For all the parents of college students that want to make a lot of money or recent college grads who can’t afford to start out on their own just yet, tell them to go to medical school. The top best paying jobs are also in the healthcare sector: 1. anesthesiologist; 2. surgeon; 3. oral and maxillofacial surgeon; 4. obstetrician and gynecologist; 5. orthodontist.
The top jobs crystal ball
The current employment picture is a good one. First, unemployment hovers around all-time lows - according to the Bureau of Labor Statistics (BLS) it was 4.7 percent in Dec 2016. The BLS is also expecting job growth to increase by 6.5 percent between 2014 and 2024, which translates into the creation of approximately 10 million new jobs. So, given that context, what does the Top Jobs report from US News & World Report tell us about where employment is headed? More importantly, what should we do, and have our kids do, to prepare for this continued evolution in jobs?
First, we must realize that there is no one perfect job. As a parent, would I love for my boys to become dentists? Absolutely. But it ultimately isn’t up to me. It’s up to them. But I’m also not going to tell my kids, “just do whatever makes you happy.” I might as well break the rudder off a sailboat and tell them to go navigate their way to Key West from Galveston without a life preserver in a tropical storm. Whether we’re looking to advance our current careers, looking for a new one, or as guidelines for our kids, the seven US News & World Report component measures are a great place to start the career conversation with ourselves or our kiddos:
1. High median salary – will what we get paid doing this job cover our monthly expenses and help us save for the future so that one day we have the option to tell The Man to take this job and shove it, even if we love coming to work each and every day?
2. High employment rate – it’s harder to get a job in a field with high unemployment. Also see, “out-of-work actor.”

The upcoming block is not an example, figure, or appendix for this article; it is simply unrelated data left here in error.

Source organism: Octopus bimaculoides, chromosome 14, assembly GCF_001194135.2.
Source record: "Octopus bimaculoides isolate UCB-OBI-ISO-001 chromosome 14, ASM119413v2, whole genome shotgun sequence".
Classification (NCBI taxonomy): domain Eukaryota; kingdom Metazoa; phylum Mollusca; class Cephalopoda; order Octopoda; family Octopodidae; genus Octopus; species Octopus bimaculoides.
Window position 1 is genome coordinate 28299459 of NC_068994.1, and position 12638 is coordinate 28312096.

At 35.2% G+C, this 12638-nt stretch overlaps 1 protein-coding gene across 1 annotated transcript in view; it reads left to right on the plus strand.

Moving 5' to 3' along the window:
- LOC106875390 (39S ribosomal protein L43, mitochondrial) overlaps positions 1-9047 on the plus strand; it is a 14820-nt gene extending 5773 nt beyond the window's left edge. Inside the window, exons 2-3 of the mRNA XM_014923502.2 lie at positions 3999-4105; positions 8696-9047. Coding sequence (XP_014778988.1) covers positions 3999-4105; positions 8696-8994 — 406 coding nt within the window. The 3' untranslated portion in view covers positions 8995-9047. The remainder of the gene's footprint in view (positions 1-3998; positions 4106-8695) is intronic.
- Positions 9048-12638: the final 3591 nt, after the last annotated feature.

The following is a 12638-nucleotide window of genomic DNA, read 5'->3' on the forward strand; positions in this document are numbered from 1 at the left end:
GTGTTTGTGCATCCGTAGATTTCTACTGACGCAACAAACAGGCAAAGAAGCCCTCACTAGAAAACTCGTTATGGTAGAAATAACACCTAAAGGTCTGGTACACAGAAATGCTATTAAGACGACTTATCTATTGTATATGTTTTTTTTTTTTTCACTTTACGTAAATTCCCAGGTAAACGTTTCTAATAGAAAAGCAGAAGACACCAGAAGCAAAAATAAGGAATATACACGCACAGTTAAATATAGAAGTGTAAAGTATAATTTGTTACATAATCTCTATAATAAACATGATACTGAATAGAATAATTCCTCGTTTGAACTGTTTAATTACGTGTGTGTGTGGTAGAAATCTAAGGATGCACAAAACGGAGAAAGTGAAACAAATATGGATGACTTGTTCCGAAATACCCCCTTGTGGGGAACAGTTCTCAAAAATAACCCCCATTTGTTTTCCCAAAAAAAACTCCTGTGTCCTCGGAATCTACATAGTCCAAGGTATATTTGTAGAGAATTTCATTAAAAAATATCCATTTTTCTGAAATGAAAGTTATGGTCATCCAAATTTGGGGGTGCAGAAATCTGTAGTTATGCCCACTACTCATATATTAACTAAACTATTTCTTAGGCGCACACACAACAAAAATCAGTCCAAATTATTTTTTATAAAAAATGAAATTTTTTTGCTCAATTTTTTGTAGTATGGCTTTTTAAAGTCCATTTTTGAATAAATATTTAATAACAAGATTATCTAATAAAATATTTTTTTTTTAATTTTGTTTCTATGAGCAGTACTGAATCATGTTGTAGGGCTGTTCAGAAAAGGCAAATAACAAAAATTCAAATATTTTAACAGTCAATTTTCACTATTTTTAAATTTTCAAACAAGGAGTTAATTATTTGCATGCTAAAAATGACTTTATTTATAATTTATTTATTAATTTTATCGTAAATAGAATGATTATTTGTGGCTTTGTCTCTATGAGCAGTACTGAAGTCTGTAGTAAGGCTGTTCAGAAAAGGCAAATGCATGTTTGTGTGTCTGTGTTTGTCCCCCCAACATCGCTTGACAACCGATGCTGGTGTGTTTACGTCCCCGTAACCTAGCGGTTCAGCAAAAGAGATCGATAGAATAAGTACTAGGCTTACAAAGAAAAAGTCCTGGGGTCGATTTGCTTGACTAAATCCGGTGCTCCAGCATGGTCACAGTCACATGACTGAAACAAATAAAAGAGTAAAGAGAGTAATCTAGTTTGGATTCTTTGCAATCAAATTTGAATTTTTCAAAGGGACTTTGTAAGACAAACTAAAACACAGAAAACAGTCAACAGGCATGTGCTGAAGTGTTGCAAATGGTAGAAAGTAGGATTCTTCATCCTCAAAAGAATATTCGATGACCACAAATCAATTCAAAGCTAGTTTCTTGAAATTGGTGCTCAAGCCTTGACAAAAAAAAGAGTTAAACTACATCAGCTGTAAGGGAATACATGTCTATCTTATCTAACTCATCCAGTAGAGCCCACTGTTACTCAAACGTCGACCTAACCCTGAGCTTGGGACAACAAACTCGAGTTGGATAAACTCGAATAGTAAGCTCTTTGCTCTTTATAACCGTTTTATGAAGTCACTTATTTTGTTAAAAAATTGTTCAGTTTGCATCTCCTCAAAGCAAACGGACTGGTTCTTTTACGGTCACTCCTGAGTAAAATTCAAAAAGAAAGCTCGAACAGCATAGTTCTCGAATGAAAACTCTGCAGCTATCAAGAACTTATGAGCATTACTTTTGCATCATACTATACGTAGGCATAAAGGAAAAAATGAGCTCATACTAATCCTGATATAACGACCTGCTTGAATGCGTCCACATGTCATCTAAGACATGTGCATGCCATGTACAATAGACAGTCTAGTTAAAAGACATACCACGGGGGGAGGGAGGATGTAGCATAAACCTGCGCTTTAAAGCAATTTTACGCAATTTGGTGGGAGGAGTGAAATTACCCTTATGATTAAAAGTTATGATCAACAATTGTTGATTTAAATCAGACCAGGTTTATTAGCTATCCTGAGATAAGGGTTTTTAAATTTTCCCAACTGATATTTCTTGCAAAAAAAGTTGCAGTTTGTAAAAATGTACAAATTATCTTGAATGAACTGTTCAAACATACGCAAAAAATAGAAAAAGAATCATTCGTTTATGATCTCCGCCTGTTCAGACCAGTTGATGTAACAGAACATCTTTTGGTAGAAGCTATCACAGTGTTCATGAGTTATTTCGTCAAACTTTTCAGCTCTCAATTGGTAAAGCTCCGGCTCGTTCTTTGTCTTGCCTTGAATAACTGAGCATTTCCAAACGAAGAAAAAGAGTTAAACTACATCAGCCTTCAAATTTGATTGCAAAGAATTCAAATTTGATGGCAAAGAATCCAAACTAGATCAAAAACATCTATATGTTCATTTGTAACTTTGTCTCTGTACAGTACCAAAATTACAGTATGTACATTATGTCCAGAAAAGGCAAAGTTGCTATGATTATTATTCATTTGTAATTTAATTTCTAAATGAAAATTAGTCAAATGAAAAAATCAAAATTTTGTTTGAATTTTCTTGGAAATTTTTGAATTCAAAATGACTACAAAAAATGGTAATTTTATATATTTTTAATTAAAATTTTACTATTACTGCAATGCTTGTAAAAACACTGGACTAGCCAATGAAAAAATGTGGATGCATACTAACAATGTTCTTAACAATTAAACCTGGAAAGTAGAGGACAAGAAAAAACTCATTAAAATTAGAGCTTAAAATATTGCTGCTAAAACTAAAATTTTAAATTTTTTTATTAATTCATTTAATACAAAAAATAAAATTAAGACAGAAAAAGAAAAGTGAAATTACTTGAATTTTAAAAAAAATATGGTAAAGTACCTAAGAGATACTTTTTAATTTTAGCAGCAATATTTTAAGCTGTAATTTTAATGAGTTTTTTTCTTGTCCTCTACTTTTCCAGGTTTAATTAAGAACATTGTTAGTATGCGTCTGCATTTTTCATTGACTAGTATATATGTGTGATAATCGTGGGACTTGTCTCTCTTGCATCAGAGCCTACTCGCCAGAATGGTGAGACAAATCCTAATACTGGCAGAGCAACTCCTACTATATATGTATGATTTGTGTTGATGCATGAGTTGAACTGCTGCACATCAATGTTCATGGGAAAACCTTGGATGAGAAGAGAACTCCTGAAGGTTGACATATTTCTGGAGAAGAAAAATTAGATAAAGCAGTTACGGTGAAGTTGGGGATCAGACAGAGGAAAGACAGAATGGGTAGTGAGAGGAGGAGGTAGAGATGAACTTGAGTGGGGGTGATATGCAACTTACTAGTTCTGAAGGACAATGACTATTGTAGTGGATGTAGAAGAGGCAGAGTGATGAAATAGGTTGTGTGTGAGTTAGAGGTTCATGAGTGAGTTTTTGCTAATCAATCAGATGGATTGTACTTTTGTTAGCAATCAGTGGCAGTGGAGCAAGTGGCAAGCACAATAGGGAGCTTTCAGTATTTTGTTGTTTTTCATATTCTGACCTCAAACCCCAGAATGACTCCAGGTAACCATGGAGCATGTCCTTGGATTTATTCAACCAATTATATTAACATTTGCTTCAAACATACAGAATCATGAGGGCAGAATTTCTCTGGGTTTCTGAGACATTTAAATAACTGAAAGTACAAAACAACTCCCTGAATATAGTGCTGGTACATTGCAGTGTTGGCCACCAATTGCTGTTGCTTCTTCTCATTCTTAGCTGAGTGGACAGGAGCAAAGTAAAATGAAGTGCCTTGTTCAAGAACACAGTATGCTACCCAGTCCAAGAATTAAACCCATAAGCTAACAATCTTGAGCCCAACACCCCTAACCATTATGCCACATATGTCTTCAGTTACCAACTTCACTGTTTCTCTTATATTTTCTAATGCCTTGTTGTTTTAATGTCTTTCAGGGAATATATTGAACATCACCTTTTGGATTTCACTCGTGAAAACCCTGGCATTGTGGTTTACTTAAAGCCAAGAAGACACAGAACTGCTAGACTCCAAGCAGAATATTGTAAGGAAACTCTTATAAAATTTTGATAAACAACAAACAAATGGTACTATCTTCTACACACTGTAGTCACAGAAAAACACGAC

3. High 10-year growth volume – Will there be a lot of these jobs in the future? Or will it have a severely negative growth volume, such as encyclopedia salesman or town crier?
4. High 10-year growth percentage – How fast is this occupation expanding? If it’s high and it’s something you do then you’ll be more in-demand than white orchids backstage at a Katy Perry concert.
5. High future job prospects – How easy will it be to snag this job based upon demand? For example, nurse practitioners, especially in inner cities, will have high future job prospects. With the glut of lawyers being churned out every year from law schools across the country, guess where newly-minted lawyers fit on the future job prospects scale?
6. Low stress level – Is the job not just turning your hair gray, but is it causing you to tear out massive clumps of it, further aggravating your carpel-tunnel syndrome, which was also caused from the unyielding stress from said occupation?
7. High work-life balance – because our kids and our spouses should at least know what we look like in case we really do go missing and we’re not just camped out at work for 100+ hours a week.